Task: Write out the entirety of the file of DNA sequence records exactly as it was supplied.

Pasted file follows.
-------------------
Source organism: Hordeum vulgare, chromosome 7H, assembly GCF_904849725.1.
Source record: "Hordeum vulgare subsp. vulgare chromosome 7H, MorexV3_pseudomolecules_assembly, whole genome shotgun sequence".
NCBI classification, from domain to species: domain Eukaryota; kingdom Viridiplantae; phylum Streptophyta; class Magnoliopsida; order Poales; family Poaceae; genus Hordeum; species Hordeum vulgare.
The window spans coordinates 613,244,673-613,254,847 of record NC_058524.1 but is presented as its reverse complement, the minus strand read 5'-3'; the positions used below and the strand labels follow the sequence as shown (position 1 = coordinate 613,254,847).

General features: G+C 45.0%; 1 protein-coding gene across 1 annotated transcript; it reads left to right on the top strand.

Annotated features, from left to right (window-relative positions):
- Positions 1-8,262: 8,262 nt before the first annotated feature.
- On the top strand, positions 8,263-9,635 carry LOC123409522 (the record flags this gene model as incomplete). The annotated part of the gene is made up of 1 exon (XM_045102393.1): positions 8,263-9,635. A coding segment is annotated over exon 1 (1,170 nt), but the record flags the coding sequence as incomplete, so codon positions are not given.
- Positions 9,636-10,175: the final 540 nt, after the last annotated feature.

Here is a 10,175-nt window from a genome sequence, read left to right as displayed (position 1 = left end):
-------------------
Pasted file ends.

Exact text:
Source organism: Hordeum vulgare, chromosome 7H, assembly GCF_904849725.1.
Source record: "Hordeum vulgare subsp. vulgare chromosome 7H, MorexV3_pseudomolecules_assembly, whole genome shotgun sequence".
NCBI classification, from domain to species: domain Eukaryota; kingdom Viridiplantae; phylum Streptophyta; class Magnoliopsida; order Poales; family Poaceae; genus Hordeum; species Hordeum vulgare.
The window spans coordinates 613,244,673-613,254,847 of record NC_058524.1 but is presented as its reverse complement, the minus strand read 5'-3'; the positions used below and the strand labels follow the sequence as shown (position 1 = coordinate 613,254,847).

General features: G+C 45.0%; 1 protein-coding gene across 1 annotated transcript; it reads left to right on the top strand.

Annotated features, from left to right (window-relative positions):
- Positions 1-8,262: 8,262 nt before the first annotated feature.
- On the top strand, positions 8,263-9,635 carry LOC123409522 (the record flags this gene model as incomplete). The annotated part of the gene is made up of 1 exon (XM_045102393.1): positions 8,263-9,635. A coding segment is annotated over exon 1 (1,170 nt), but the record flags the coding sequence as incomplete, so codon positions are not given.
- Positions 9,636-10,175: the final 540 nt, after the last annotated feature.

Here is a 10,175-nt window from a genome sequence, read left to right as displayed (position 1 = left end):